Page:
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I never stepped foot in Mister Kelly’s, but here’s the thing: I would have been welcomed

Dick Gregory cracked the place up. Richard Pryor brought the house down. Ella Fitzgerald’s scats hit the ceiling. Sarah Vaughan’s succulent notes made you swoon.

Sarah Vaughan kids around with Quincy Jones in the dressing room at Mr. Kelly’s.
Don Bronstein

I never stepped foot in Mister Kelly’s. But many a day, my parents, aunts and uncle took me there as they related dewy-eyed tales.

Dick Gregory cracked the place up, they said. Richard Pryor brought the house down. Ella Fitzgerald’s scats hit the ceiling. Sassy Sarah Vaughan’s succulent notes made you swoon.

Most of all, it was a place “we” could go. It was always happening at Mister Kelly’s on North Rush Street, and at the London House, at North Michigan and East Wacker Drive.

The brothers Oscar and George Marienthal presided over these nationally acclaimed entertainment venues from the 1950s to the 1970s. Mister Kelly’s discovered a new brand of cutting-edge jazz and comedy, showcasing new voices for new times.

Their story comes in a new documentary, narrated by Chicago’s own Bill Kurtis. Mister Kelly’s “nurtured talent, promoted diversity and forever changed the future of show business around the world,” Kurtis declares in the film.

In mid-century, segregated Chicago, Black entertainers and their kindred fans were shunned by most white-owned venues.

At Mister Kelly’s, Black talent mattered. The Marienthal brothers went looking for it. Their stages cultivated and showcased a brilliant constellation of Black stars: Sarah Vaughan, Maya Angelou, Richard Pryor, Dick Gregory, Herbie Hancock, Ramsey Lewis, Ella Fitzgerald, Bill Cosby, Flip Wilson, Godfrey Cambridge, Oscar Peterson, Dinah Washington, Della Reese, Dionne Warwick, Eartha Kitt, Lena Horne and even more boldface names than this space will allow.

At a time when racist policies and practices were de rigueur, Mr. Kelly’s “was one of the safe places we could go,” Gregory recalled in the documentary. Gregory died in 2017.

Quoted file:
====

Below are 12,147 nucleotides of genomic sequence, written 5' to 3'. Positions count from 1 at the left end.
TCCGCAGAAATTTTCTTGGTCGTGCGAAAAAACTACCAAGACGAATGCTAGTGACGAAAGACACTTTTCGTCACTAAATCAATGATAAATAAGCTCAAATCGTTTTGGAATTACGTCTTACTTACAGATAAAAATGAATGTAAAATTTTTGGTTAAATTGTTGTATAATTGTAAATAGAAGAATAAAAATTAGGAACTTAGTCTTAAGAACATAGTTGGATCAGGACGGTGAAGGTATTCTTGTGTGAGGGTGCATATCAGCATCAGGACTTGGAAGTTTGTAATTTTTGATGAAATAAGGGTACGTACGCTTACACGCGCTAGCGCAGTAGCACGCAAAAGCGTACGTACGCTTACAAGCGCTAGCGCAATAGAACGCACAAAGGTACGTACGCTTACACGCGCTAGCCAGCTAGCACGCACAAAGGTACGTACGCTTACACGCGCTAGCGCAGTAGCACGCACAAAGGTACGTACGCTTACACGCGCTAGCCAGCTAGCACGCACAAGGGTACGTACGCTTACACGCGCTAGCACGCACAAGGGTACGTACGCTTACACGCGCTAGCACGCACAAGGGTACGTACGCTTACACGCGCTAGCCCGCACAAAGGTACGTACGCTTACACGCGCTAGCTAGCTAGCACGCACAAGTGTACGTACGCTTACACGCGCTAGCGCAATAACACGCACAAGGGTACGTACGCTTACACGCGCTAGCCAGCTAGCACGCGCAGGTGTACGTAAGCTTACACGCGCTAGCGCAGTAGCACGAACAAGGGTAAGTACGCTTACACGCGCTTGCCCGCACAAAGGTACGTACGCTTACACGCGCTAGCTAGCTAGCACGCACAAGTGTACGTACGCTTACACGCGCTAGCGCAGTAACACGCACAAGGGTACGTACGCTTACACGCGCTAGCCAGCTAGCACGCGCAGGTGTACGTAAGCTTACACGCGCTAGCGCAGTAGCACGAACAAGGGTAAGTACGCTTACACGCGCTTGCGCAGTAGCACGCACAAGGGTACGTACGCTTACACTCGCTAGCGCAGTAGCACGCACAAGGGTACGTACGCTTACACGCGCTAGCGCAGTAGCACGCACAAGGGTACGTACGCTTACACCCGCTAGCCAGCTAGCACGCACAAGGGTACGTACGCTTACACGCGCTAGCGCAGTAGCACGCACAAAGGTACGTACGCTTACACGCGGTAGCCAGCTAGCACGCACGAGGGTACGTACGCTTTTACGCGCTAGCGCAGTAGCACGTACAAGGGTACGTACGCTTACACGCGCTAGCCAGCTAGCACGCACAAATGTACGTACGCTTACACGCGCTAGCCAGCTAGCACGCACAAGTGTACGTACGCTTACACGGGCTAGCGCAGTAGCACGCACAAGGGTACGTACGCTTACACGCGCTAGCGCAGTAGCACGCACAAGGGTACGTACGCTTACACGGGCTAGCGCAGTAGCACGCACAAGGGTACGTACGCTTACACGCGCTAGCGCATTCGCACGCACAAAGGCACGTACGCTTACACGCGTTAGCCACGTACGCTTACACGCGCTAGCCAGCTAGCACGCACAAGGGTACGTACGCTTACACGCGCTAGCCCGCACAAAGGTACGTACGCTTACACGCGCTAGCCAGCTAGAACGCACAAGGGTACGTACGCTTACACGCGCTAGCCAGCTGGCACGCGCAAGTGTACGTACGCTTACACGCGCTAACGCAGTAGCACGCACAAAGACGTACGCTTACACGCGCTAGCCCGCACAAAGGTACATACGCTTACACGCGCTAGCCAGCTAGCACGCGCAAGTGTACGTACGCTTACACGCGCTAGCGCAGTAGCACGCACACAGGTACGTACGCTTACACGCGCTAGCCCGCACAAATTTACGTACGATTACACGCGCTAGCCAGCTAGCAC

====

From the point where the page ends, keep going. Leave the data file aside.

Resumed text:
The 1960 Ebony Magazine Annual Vacation Guide for Black travelers recommended only two entertainment venues between California and New York State: Mister Kelly’s and London House.

“I guess, just from a personal point of view, you know, my father just you know, he had very simple ethics, you know, the golden rule,” David Marienthal told me. “And, you know, you should be fair and open to all people.”

David Marienthal, whose father George co-owned Mister Kelly’s, spent six years researching “Live at Mister Kelly’s,” which premieres May 27 on WTTW-TV.

“Obviously,” he said, “it made business sense as well.”

His film is packed with interviews from the club’s stars, employees and customers, and includes live footage, photos and music. Marienthal is working on plans for national distribution.

Mr. Kelly’s opened in 1953, just as the civil rights movement was burgeoning. There was much more activism, civil unrest and an anti-war movement to come.

The club’s comedians were kicking off a “new wave” of irreverent and political comedy.

Old chestnuts like “Take my wife — please!” were passe, replaced by the piercing satire of Gregory and Pryor.

In 1968, Pryor was booked to headline at Mister Kelly’s, just hours after the Rev. Martin Luther King Jr. was assassinated. He later roamed the turbulent streets of Chicago, smoked weed and cried. The next day he was booked to appear on “The Ed Sullivan Show.” He refused to show.

In the early days, the club had no dressing room, so the great Sarah Vaughan sat on a potato sack as she prepared for her show.

The laughter and song of Mister Kelly’s diverse talent and audience opened hearts and minds.

“And really, you know, when you’re making jokes about the civil rights movement at that point, it is, you know, it’s bringing new ideas in,” Marienthal said. “Even though people can laugh. When they laugh, they open up. And of course, when they see a great performer like Sarah Vaughan, their hearts open up.”

For more information, go to: www.misterkellyschicago.com

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